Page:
Fertility & Infertility

What is fertility?

Fertility is the ability to conceive. The crucial step of this process is known as fertilisation — an egg is released from the ovary and is picked by the Fallopian tube. The egg then travels along the Fallopian tube where, at some point, it is penetrated by the sperm to form a single cell. The fertilised egg takes three days to travel to the uterus (womb), and during this time the cells continue dividing. The fertilised egg, now known as an embryo, implants itself in the endometrium (lining of the womb). About one in seven couples living in the western world have problems conceiving.

How long should the couple try naturally before seeking advice?

94% of couples who have regular unprotected sexual intercourse (2 to 3 times a week) conceive within two years of trying. The chance of getting pregnant in any one month is 20%, but this declines with the female age. In every 100 couples:

  • 20 will conceive within one month
  • 70 will conceive within six months
  • 85 will conceive within a year
  • 90 will conceive within eighteen months
  • 94 will conceive within two years.

Normal couples who are not aware of any medical problems that can affect their chance to conceive naturally and where the female partner is younger than 35 years old are advised to try for a minimum of one year before seeking medical advice. If unsuccessful, couples should seek advice from their GP or fertility specialist, who normally starts simple tests for fertility.

Five important things you can do to protect your fertility

1. Eat a healthy, well balanced and varied diet
2. Keep fit and watch your weight. Check with your practice nurse if your weight is average or if you are under or over weight
3. Avoid excessive alcohol (>3-4 units/week for women or > 12 units/week for men)
4. Quit smoking
5. Prevent sexually transmitted infections

What is infertility?

Infertility means being unable to conceive after hvaing regular unprotected sexual intercourse for more than two years, in the absence of known reproductive disease. There are two types of couple infertility: Primary infertility — couples who are unable to conceive and have never achieved a pregnancy. Secondary infertility — couples who after having had one or more pregnancies are unable to conceive.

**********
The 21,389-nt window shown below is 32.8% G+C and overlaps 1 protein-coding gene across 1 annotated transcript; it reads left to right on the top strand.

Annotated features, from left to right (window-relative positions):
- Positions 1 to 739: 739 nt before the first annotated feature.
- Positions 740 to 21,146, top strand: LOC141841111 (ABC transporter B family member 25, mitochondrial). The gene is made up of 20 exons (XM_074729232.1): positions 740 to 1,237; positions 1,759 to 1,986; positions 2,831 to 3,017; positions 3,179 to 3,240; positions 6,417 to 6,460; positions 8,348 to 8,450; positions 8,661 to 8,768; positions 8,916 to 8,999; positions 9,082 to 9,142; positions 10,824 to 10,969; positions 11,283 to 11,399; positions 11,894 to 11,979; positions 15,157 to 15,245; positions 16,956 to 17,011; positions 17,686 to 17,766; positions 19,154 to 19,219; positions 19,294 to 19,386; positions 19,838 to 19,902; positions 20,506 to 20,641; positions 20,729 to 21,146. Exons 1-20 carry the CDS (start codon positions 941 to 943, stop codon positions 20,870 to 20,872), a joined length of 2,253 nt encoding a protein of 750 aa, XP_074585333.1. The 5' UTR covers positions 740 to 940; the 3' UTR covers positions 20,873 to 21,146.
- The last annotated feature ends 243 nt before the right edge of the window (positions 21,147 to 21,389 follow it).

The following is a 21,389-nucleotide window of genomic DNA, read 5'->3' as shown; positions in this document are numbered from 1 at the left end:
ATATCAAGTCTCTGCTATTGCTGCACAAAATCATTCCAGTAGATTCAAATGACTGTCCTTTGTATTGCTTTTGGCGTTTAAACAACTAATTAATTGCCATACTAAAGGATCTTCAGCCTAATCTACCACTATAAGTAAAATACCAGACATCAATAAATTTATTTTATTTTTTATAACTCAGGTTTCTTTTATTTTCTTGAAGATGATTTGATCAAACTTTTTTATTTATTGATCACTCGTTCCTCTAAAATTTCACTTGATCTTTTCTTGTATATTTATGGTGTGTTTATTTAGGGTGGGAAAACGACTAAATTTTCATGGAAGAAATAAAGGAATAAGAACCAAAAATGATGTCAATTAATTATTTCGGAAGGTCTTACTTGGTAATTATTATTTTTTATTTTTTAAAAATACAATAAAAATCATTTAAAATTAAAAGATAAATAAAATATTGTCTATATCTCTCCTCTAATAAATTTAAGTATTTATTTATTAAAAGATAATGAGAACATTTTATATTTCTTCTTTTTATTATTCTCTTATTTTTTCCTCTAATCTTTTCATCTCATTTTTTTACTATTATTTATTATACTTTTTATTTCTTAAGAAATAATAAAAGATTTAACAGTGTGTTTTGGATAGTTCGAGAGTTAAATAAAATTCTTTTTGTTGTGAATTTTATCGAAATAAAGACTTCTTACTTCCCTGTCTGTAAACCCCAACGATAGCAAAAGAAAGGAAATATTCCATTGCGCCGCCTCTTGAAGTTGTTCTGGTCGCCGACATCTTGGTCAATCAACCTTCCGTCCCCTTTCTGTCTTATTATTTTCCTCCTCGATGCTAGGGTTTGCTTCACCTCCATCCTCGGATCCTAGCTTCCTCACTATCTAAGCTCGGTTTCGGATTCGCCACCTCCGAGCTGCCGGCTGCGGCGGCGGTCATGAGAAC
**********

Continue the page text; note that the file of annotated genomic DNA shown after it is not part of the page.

What are the causes of infertility?

Female problems:

  • The ovaries are not releasing eggs (anovulation) or the eggs are immature
  • Uterine abnormalities
  • The fallopian tubes are damaged or blocked or absent (for example after surgery for an ectopic pregnancy)
  • The lining of the womb does not develop properly
  • Endometriosis

Male problems:

  • Hormone problems
  • Sex-related problems (difficulty getting an erection or ejaculating)
  • Retrograde ejaculation (sperm travels backwards to the bladder)
  • The tubes that carry the sperm are damaged or blocked or absent
  • Testicular failure
  • Drug treatment

Who and when to investigate

Couples who have not conceived after 1 year of regular unprotected sexual intercourse should be investigated. Also, couples who have a known cause of infertility, have predisposing factors, or where a woman is aged 35 years or over should be offered early investigations and if necessary referred to an assisted conception centre.

Return to read more about Fertility Tests

How can we help you?

To book an appointment or find out more about our world-class Gynaecology & Fertility Care, please get in touch.

Dear Mr Gelbaya, I am shocked and delighted all at once. This may seem insane but I have taken 6 pregnancy tests, yes six!, yesterday and today and they are all positive. I nearly fainted when i did a test. I just didn’t believe it after I had spent the weekend grieving that I may never have a baby if ICSI was not successful